But we must return to our first difficulty; for perhaps by a consideration of it our present problem might be solved. Now if we must see the end and only then call a man happy, not as being happy but as having been so before, surely this is a paradox, that when he is happy the attribute that belongs to him is not to be truly predicated of him because we do not wish to call living men happy, on account of the changes that may befall them, and because we have assumed happiness to be something permanent and by no means easily changed, while a single man may suffer many turns of fortune's wheel. For clearly if we were to keep pace with his fortunes, we should often call the same man happy and again wretched, making the happy man out to be chameleon and insecurely based. Or is this keeping pace with his fortunes quite wrong? Success or failure in life does not depend on these, but human life, as we said, needs these as mere additions, while virtuous activities or their opposites are what constitute happiness or the reverse.

The question we have now discussed confirms our definition. For no function of man has so much permanence as virtuous activities (these are thought to be more durable even than knowledge of the sciences), and of these themselves the most valuable are more durable because those who are happy spend their life most readily and most continuously in these; for this seems to be the reason why we do not forget them. The attribute in question, then, will belong to the happy man, and he will be happy throughout his life; for always, or by preference to everything else, he will be engaged in virtuous action and contemplation, and he will bear the chances of life most nobly and altogether decorously, if he is 'truly good' and 'foursquare beyond reproach'.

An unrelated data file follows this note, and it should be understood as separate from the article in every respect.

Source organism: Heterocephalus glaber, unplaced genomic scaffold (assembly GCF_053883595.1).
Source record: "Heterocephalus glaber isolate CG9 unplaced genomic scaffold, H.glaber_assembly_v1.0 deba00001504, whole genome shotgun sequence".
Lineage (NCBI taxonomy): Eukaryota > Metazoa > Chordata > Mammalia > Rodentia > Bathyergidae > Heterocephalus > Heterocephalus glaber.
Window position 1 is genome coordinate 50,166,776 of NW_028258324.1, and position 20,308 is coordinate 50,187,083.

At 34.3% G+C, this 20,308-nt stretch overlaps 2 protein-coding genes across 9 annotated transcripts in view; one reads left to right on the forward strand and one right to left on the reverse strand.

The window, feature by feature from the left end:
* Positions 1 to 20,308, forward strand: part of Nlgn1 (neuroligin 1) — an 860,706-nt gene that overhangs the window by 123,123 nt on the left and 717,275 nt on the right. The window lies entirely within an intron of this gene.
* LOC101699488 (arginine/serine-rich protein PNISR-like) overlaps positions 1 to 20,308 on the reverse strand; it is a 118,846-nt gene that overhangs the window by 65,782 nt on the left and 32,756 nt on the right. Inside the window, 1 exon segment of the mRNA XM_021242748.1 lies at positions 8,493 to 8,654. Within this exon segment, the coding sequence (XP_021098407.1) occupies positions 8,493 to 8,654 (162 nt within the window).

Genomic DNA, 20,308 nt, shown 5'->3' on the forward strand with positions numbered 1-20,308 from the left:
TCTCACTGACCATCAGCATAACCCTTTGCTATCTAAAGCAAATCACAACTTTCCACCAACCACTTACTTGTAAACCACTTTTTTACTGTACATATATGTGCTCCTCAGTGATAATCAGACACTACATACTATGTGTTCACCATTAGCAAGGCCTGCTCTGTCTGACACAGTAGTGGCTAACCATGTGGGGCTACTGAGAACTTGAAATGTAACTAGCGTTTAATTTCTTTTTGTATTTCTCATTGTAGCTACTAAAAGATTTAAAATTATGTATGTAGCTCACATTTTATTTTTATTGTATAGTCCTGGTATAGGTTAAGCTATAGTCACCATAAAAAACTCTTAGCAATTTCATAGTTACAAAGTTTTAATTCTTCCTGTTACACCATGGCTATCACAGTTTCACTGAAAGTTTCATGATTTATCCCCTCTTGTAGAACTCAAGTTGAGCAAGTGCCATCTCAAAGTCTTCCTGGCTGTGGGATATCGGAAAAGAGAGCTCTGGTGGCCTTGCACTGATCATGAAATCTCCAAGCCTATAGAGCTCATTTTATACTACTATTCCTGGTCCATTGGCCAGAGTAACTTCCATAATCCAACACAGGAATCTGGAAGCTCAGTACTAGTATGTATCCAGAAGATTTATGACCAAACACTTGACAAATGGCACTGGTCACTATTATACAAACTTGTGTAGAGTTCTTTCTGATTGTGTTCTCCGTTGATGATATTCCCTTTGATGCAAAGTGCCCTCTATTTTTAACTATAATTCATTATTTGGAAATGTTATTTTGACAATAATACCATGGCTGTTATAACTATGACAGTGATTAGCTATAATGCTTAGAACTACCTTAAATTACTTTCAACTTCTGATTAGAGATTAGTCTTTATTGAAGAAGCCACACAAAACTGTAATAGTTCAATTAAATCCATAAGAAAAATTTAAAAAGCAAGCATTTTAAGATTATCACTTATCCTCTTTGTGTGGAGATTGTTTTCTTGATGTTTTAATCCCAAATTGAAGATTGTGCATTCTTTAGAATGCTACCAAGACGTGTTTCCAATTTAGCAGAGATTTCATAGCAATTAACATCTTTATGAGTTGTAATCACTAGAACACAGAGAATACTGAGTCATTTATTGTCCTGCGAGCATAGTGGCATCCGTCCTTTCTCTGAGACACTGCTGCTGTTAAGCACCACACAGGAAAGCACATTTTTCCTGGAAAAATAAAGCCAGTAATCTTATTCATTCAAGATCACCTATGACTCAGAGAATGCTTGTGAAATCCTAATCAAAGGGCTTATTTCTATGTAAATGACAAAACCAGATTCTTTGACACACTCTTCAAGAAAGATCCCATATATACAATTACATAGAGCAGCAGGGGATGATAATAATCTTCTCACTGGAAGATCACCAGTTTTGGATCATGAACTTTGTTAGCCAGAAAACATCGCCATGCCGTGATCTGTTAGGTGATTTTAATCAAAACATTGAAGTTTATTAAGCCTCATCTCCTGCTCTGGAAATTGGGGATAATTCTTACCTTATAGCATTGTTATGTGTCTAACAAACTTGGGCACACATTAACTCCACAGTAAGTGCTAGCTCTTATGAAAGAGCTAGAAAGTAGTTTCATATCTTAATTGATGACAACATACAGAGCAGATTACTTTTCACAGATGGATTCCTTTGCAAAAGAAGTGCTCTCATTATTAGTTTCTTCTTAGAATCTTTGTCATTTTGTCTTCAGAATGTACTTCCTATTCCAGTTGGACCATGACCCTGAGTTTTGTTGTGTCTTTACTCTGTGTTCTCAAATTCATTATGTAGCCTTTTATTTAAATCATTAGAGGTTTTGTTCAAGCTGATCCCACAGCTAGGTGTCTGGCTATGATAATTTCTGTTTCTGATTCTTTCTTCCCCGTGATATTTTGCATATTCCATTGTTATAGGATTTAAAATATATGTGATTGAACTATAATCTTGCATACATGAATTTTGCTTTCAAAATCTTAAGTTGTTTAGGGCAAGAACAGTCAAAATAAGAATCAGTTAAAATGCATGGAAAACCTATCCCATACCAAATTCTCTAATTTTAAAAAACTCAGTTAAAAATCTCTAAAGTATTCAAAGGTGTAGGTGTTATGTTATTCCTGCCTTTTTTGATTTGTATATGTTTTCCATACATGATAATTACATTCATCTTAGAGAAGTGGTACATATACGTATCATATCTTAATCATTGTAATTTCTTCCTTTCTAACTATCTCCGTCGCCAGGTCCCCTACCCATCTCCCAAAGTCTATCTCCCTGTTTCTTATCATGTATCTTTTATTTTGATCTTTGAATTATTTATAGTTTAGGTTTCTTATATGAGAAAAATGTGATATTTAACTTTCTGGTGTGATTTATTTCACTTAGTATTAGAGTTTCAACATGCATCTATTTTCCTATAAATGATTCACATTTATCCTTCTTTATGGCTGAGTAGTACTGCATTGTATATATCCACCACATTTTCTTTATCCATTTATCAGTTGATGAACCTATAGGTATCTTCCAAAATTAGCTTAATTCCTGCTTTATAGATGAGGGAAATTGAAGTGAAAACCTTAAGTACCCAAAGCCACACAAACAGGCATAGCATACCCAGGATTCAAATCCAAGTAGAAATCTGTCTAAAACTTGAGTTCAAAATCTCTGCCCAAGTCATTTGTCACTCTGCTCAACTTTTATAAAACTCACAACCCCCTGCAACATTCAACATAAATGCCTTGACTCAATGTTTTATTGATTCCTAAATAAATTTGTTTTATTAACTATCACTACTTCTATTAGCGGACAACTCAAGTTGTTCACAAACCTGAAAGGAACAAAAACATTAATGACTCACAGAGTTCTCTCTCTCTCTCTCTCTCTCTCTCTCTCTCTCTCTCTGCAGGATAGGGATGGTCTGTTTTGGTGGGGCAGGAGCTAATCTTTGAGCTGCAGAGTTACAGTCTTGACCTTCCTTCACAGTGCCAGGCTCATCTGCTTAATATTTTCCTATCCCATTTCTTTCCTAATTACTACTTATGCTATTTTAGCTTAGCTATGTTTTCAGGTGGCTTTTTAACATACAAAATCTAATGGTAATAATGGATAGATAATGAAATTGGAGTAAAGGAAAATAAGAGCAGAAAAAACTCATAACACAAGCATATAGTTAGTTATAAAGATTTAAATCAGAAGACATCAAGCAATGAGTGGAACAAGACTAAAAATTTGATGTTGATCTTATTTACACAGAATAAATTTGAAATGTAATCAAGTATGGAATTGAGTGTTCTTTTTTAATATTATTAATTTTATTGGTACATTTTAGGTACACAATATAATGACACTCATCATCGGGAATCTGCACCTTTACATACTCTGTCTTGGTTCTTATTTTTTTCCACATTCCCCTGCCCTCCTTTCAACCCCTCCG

Now many events happen by chance, and events differing in importance; small pieces of good fortune or of its opposite clearly do not weigh down the scales of life one way or the other, but a multitude of great events if they turn out well will make life happier (for not only are they themselves such as to add beauty to life, but the way a man deals with them may be noble and good), while if they turn out ill they crush and maim happiness; for they both bring pain with them and hinder many activities. Yet even in these nobility shines through, when a man bears with resignation many great misfortunes, not through insensibility to pain but through nobility and greatness of soul.

If activities are, as we said, what gives life its character, no happy man can become miserable; for he will never do the acts that are hateful and mean. For the man who is truly good and wise, we think, bears all the chances life becomingly and always makes the best of circumstances, as a good general makes the best military use of the army at his command and a good shoemaker makes the best shoes out of the hides that are given him; and so with all other craftsmen. And if this is the case, the happy man can never become miserable; though he will not reach blessedness, if he meet with fortunes like those of Priam.

Nor, again, is he many-coloured and changeable; for neither will he be moved from his happy state easily or by any ordinary misadventures, but only by many great ones, nor, if he has had many great misadventures, will he recover his happiness in a short time, but if at all, only in a long and complete one in which he has attained many splendid successes.

When then should we not say that he is happy who is active in accordance with complete virtue and is sufficiently equipped with external goods, not for some chance period but throughout a complete life? Or must we add 'and who is destined to live thus and die as befits his life'? Certainly the future is obscure to us, while happiness, we claim, is an end and something in every way final. If so, we shall call happy those among living men in whom these conditions are, and are to be, fulfilled- but happy men. So much for these questions.


Aristotle. Nichomachean Ethics

This text is part of the Internet Ancient History Sourcebook. The Sourcebook is a collection of public domain and copy-permitted texts related to medieval and Byzantine history.

Unless otherwise indicated the specific electronic form of the document is copyright. Permission is granted for electronic copying, distribution in print form for educational purposes and personal use. No representation is made about texts which are linked off-site, although in most cases these are also public domain. If you do reduplicate the document, indicate the source. No permission is granted for commercial use.

See Statement about Copyright and Fair Use

See How to Cite these pages in books, term papers, etc.

© Paul Halsall, August 2000